Well, let’s make it about you, Stu. Before you go, I’ve got one last request. A couple of people have objected to me doing this, but I really couldn’t resist. You might consider posting a picture of yourself where your eyes aren’t shifted to the 2:00 position over clenched lips. It looks creepy all lined up on Google. I fear for my liver.

16 thoughts on “Stuart Berman’s Review of “Maintentant” by Gigi

  1. To be fair this is a shocking review.. I seriously doubt that they read their own tripe back to themselves.. I’ve never understood how I’m supposed to have any clue what the bands/albums sound like. Most of the time I just get bored with the writing style and give up. So up themselves.

  2. It’s good to know that at least one other person on earth wasn’t on the edge of his seat reading that review.

  3. Ha ha! I have never read such an awful review in my life. His payoff is just embarrassing. Matt, I thank you for your unbridled snarkiness. It brightens up my day.

  4. I work on several albums every year, and was extensively involved with this record.

    I have seen many great and not-so-great albums poorly reviewed. I don’t get upset if a reviewer doesn’t like something I was involved in, I just hate it when I have no idea what they’re talking about in the first place.

    I have been calling for a website like this for a looooong time, and I love you for what you’ve just done here.

  5. Mediocre review for a decent album, for sure. If you like Gigi, I highly recommend checking out P:ano. They were like the Canadian response to The Fiery Furnaces.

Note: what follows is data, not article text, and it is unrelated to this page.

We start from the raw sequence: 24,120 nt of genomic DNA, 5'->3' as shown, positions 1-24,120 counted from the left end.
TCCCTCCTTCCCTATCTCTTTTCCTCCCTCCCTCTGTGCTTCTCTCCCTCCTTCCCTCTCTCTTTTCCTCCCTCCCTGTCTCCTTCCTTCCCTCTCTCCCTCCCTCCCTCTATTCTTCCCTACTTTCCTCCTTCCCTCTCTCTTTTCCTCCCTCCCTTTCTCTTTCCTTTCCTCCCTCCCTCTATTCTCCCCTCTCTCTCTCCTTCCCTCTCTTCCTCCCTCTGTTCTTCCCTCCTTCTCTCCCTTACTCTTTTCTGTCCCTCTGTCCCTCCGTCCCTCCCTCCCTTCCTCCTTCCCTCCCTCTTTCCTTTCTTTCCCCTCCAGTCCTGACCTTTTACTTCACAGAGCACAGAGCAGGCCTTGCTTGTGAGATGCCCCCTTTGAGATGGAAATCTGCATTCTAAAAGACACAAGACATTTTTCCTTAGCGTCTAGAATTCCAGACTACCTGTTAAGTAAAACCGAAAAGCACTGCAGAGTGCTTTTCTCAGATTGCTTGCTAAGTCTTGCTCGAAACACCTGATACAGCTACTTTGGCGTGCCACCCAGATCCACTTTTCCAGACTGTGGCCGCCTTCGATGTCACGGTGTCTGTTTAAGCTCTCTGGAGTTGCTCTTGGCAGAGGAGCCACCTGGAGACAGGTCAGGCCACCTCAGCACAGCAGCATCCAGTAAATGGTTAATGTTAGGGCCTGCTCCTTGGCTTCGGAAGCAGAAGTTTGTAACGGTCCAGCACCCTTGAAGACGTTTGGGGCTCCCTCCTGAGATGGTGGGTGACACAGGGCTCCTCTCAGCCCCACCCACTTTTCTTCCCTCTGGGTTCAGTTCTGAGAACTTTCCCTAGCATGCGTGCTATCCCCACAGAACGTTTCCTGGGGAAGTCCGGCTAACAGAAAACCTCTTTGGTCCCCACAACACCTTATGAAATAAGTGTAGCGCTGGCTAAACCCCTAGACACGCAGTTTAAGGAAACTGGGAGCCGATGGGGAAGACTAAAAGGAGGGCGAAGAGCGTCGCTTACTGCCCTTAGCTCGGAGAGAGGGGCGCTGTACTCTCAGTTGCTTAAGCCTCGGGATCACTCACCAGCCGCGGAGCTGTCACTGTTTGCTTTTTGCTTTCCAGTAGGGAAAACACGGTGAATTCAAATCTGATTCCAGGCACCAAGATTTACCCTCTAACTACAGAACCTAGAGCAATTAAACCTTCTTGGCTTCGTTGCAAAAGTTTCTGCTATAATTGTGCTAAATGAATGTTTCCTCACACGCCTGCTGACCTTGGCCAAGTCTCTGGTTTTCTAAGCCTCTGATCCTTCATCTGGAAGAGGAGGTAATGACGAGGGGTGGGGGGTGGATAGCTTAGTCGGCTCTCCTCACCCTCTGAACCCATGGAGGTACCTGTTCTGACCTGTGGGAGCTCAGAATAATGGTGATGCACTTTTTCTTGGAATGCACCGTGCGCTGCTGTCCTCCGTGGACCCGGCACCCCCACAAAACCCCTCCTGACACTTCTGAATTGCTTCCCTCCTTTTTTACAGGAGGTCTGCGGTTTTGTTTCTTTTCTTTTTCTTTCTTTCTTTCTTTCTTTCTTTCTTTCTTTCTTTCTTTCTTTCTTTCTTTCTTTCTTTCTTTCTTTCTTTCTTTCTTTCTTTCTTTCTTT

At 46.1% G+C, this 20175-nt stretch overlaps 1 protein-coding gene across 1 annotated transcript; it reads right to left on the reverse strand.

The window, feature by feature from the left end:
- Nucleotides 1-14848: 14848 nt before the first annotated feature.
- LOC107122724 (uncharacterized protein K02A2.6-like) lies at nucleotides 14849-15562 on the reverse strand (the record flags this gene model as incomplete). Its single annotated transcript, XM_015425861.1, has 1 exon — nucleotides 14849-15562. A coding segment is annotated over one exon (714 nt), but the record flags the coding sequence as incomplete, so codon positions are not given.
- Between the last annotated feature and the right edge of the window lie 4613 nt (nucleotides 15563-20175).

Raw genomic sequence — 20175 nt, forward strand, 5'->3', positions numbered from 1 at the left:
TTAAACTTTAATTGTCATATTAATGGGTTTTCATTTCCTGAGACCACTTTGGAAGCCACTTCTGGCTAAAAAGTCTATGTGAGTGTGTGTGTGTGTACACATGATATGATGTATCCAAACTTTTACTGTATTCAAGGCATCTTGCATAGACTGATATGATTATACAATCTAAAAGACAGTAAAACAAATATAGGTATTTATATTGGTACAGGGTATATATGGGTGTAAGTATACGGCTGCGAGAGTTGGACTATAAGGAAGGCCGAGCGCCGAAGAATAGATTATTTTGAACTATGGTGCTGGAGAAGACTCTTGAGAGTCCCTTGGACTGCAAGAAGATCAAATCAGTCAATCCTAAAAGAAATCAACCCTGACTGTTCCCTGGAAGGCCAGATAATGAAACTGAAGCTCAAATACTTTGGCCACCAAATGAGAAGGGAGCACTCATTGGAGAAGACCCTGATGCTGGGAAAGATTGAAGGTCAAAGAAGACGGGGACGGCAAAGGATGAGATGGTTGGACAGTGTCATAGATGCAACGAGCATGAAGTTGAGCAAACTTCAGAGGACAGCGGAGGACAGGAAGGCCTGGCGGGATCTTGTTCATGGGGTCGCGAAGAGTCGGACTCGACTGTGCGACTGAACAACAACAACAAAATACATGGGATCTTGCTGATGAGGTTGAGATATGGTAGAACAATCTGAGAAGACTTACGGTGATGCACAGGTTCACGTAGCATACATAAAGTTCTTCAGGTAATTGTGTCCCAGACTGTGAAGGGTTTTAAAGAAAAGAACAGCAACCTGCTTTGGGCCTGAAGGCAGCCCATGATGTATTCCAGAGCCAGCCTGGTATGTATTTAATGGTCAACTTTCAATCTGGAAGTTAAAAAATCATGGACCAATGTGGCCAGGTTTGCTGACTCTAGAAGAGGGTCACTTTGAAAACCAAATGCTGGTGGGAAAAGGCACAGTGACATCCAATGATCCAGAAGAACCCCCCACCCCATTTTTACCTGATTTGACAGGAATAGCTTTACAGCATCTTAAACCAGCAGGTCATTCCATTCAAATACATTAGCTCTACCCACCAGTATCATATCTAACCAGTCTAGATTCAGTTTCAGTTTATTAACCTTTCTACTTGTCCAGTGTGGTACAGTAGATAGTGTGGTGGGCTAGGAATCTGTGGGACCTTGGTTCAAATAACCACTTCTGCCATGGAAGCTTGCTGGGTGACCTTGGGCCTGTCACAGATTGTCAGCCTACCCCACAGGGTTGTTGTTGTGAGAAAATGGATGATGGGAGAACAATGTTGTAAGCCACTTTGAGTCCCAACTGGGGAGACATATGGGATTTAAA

6. If one artist is evoking 21 other, diverse ones, then I actually count this as a recommendation.

    Those photos ARE really creepy!

  7. Hey there, you. Just saw this. It seems to me that you worked as a music critic, but just couldn’t cut it. Stuart Berman is a great writer and thinker. I’m biased, as I know him personally and know that he absolutely listens to every album he reviews. You cherrypicked one of his wordier pieces, and in doing so did a disservice to readers. Every critic/artist/filmmaker has a bad day, ya know. Lighten up.

  8. Oh, and what’s more, Stuart is respected by so many Canadian musicians who have personally supported him as a writer. As for the photo comments, they’re as silly as calling someone fat or ugly. Who cares what someone looks like?

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  10. Stu’s back again with a useless pitchfork review of the new Silversun Pickups. *spoiler alert* it’s mediocre.

    His review though is not even mediocre. He constantly acts like it’s so obvious how to make great music and how SP is pathetic in trying to do such predictably stuff so badly.

    Somehow he never talks about the album or it’s merits on its terms. He just j$#@ks off on ‘Lazy Eye’ for 10 minutes and misspells ‘dutifully’. Classic.

    What a hack.

  11. He also claims that the new SP album is their third, he thinks Carnavas is their first and not Pikul. The guy is a hack. I sent him an email and his claim was that Pikul was an EP. Interesting, since an EP is usually less than 25 minutes and Pikul is pushing the upper limits of 36. Whatever.

  12. This website is amazing. I have just discovered this site.. and oh my god. Pure truth.

    Through one change of events to an another I ended up on Pitchfork reading a review of an album by some band called Mono that was done by this guy. I read the first paragraph and after wondering if there was actually a photo of this guy, or if his head had just become permanently pinned up his ass after clearly spending most its time there, I searched his name and found this site..

    Thank you. The things I see and feel when I read 99% of reviews on Pitchfork you have brought to reality.

  13. I tend to pull the punches when asked for my opinion but I can really appreciate a sharp-tongued piece of writing when it’s done well. The Hannibal Lecter reference at the end really took the cake for me – those photos of Stu are making me fear for my liver too!